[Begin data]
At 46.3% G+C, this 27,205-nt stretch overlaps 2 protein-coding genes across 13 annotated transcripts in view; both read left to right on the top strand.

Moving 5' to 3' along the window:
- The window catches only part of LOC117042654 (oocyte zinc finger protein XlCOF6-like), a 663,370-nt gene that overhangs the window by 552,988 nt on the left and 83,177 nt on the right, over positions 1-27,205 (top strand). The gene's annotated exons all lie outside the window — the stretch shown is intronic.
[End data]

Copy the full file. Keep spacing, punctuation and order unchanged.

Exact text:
At 46.3% G+C, this 27,205-nt stretch overlaps 2 protein-coding genes across 13 annotated transcripts in view; both read left to right on the top strand.

Moving 5' to 3' along the window:
- The window catches only part of LOC117042654 (oocyte zinc finger protein XlCOF6-like), a 663,370-nt gene that overhangs the window by 552,988 nt on the left and 83,177 nt on the right, over positions 1-27,205 (top strand). The gene's annotated exons all lie outside the window — the stretch shown is intronic.